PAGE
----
Me versus Lunchables

I am certainly not perfect in my nutrition, and I’m far from perfect in my parenting, but I do have strong opinions surrounding both.

What really gets me are the weekly pizza days and the school program chocolate milks and the kid’s menus at restaurants.  It’s the never-ending Halloween candy and the overloaded Easter baskets and the individually wrapped, over-processed “snack foods.”  What used to be treats have become a part of everyday childhood nutrition.  It seems that everywhere I turn, unhealthy food is being marketed to my children as a healthy choice, and I’m tired of feeling duped.  “But Mom, it says these gummy fruit snacks are made with real fruit,” my seven-year-old read to me recently.  And off I go into a discussion of “made with real fruit” versus actual “real fruit.”

The other day, a patient was lamenting to me about how he’s put on weight due to his poor diet.  “I’ve been eating all of her stuff lately,” he said, referring to his five-year-old daughter, “all goldfish crackers and Bearpaws and Lunchables.”  But why are Lunchables even a thing?  Have you read their ingredients?  Take a look:

3

I can’t pronounce half of these words, and I certainly wouldn’t eat this myself, let alone serve it to my still-growing, ever-impressionable children.  I cannot see one redeemable ingredient in this entire list; it’s full of chemicals and fillers and oh-so-bad-for-you stuff.  So WHY are we allowing this product to succeed?  We have a voice with our spending patterns.  If no one bought Lunchables, Lunchables would cease to be.

I’ve written about kid’s menus before, but their content still angers me.  The truth is, I think that kid’s menus should actually be healthier than adult menus; after all, their bodies are smaller, their development level much higher, and their potential much greater than ours.  Should we not be giving them the best start that we can, instead of filling them up with Kraft dinner and french fries and chicken nuggets?  Let’s teach healthy eating as we would teach any other life skill, and we will grow our children into adults who think choosing an apple is more normal than choosing an apple fritter.

This is a borderline rant, or perhaps well into a full-blown rant, so I must finish up here.  Yes, I agree that treats should be enjoyed and celebrated sometimes, but not all the time.  And I understand that we’re all just doing our best, trying to make the best choices for our family’s nutrition (in fact, many would argue against my huge egg intake), but I can promise you that the healthiest choices do not come pre-packaged with several-year shelf lives.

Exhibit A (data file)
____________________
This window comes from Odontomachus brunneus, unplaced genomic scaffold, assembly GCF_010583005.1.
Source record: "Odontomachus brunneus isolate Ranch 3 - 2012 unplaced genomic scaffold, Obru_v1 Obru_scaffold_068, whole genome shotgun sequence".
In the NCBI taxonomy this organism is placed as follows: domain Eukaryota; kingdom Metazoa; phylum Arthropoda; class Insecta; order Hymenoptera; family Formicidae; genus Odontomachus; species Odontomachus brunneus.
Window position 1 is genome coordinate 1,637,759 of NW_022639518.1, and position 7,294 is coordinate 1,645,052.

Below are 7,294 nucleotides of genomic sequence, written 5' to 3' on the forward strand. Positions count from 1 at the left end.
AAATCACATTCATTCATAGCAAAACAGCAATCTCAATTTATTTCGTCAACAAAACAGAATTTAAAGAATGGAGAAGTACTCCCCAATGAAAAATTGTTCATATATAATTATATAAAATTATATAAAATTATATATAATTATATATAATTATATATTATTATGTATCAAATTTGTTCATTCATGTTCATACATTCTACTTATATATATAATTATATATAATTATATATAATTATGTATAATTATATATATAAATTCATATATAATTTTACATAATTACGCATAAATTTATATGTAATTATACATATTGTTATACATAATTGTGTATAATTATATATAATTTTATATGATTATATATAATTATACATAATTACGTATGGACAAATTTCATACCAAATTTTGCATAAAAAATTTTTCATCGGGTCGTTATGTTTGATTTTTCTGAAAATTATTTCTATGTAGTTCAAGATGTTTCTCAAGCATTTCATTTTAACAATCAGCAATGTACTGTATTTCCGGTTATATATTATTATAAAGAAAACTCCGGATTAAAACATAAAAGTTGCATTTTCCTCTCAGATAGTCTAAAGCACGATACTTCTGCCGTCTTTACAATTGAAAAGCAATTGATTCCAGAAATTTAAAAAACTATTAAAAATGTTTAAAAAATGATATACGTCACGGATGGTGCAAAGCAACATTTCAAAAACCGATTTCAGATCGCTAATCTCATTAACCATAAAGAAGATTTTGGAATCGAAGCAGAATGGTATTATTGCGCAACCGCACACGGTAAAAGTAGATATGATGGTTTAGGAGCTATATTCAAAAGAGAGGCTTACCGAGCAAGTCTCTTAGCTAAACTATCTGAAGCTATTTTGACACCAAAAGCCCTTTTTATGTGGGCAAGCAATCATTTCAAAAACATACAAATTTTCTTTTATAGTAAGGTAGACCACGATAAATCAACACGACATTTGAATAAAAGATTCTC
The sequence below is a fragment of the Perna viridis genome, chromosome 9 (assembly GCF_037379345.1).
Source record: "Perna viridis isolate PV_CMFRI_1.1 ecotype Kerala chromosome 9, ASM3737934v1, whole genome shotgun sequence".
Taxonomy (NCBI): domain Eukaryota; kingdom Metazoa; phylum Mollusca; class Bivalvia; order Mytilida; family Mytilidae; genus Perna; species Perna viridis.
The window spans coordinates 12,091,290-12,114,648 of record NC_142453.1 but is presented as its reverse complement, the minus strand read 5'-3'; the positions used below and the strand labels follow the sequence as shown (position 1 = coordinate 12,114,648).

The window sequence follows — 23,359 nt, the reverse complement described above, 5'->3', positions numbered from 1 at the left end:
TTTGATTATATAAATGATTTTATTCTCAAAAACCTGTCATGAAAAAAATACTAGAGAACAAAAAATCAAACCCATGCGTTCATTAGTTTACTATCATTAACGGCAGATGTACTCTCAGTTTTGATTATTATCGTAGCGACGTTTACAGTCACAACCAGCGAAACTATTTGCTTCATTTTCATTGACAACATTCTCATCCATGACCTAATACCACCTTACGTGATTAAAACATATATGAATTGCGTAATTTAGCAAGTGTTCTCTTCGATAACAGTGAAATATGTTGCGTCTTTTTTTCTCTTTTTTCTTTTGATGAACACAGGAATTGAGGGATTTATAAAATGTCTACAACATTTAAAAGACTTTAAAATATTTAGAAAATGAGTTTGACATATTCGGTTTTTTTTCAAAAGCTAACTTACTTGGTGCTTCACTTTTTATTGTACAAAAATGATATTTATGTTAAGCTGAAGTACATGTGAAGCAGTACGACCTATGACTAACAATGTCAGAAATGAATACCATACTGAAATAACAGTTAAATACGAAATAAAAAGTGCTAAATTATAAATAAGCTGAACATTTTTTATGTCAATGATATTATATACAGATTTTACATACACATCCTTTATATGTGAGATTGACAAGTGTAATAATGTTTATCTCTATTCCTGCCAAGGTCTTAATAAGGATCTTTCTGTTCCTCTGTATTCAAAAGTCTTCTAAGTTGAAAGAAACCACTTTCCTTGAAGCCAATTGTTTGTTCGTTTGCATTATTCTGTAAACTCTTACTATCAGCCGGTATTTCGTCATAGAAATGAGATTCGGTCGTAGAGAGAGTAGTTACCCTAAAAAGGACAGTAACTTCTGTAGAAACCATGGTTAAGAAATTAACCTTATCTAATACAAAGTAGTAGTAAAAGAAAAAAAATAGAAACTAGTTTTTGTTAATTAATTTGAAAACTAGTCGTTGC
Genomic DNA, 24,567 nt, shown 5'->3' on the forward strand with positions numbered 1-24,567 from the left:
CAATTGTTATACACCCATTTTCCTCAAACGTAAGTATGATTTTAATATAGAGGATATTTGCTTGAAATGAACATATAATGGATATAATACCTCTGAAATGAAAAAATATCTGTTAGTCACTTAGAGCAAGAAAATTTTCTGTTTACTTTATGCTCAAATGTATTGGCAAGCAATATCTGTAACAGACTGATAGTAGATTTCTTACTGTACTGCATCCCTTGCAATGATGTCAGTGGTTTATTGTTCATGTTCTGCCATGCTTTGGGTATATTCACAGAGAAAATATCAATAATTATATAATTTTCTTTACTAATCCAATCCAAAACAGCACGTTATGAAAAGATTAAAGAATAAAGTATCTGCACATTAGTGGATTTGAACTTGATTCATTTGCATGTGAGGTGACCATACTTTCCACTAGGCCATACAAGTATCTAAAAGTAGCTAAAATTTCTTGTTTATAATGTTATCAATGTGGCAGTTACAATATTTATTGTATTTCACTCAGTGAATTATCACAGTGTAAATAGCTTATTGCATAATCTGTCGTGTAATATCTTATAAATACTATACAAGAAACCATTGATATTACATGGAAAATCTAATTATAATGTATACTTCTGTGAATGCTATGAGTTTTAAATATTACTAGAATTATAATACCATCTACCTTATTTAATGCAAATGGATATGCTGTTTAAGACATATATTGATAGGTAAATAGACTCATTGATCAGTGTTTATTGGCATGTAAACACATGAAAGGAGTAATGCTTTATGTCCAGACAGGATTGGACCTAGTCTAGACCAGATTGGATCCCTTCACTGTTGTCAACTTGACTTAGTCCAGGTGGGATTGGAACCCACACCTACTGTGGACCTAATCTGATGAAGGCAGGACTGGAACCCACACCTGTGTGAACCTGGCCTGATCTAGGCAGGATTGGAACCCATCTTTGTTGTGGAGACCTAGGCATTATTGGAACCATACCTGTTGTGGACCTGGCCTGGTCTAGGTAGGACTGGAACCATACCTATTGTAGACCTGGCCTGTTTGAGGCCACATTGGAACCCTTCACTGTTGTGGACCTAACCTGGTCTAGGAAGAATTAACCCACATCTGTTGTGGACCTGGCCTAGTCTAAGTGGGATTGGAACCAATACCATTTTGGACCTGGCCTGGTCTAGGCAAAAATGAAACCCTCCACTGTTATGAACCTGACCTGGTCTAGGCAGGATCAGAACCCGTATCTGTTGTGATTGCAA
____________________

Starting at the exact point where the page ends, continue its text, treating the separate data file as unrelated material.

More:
I’d love to hear your thoughts on this.

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8 thoughts on “Me versus Lunchables

  1. Rob Cooper says:

    Bravo, Dr. Worobec. Food companies are taking advantage of how busy parents are by saying “Here, we’ll make your kids’ lunches for you” – and then wrapping their chemicals in kid-luring packages. You’re right that a mass boycott would work – but these companies also bank (literally) on the fact that inertia will prevent a large-scale boycott.

  2. Davin says:

    Awesome post Ash… We don’t eat out all that often at home but it amazes us how garbage “kids menus” are… Everywhere.
    Chicken fingers
    Pasta
    Cheese pizza
    Plain Hamburger and fries
    Repeat in any other order

    Why isn’t the “kids menu” anything on the menu in a half size?
    My personal beliefs? Too many parents cave at a young age, either out or at home because they “don’t want to make a scene” They give whatever their kid wants to keep them quiet. It’s a shame. It’s a shame because I’m sure I’ve been guilty of it as well at some point. I for one would stand and applaud if I heard someone make their child eat something with good nutrition instead of “fries and ketchup” as their main course. One of theee best things my wife ever did was feed our kids vegetables and fruit as their first food experiences. Not packaged, not processed. Our kids are 7 and 5 and love vegetables, not because they are in any way different than other kids, but because that’s what they have eaten their whole existence. They don’t know how not to like them if that makes sense.
    Thanks again for sharing

    • drworobec says:

      I could not agree more Davin! We recently went on a Disney cruise and I had heard about how great the food was beforehand- well, the adult food was great, but the kid food was still burgers and fries and Mac n cheese! All week long, with different Disney character names attached! Unbelievable.

  3. I could not agree more! And to think, other countries prevent food marketing to children. But not the US!

  4. Sandy McCarthy says:

    I couldn’t agree more!! You nailed it!! We are st the mercy of the food industry who play on children who wear parents down. Everyone needs to learn to cook and prepare food from real food not from a box that is not recognizable as food.

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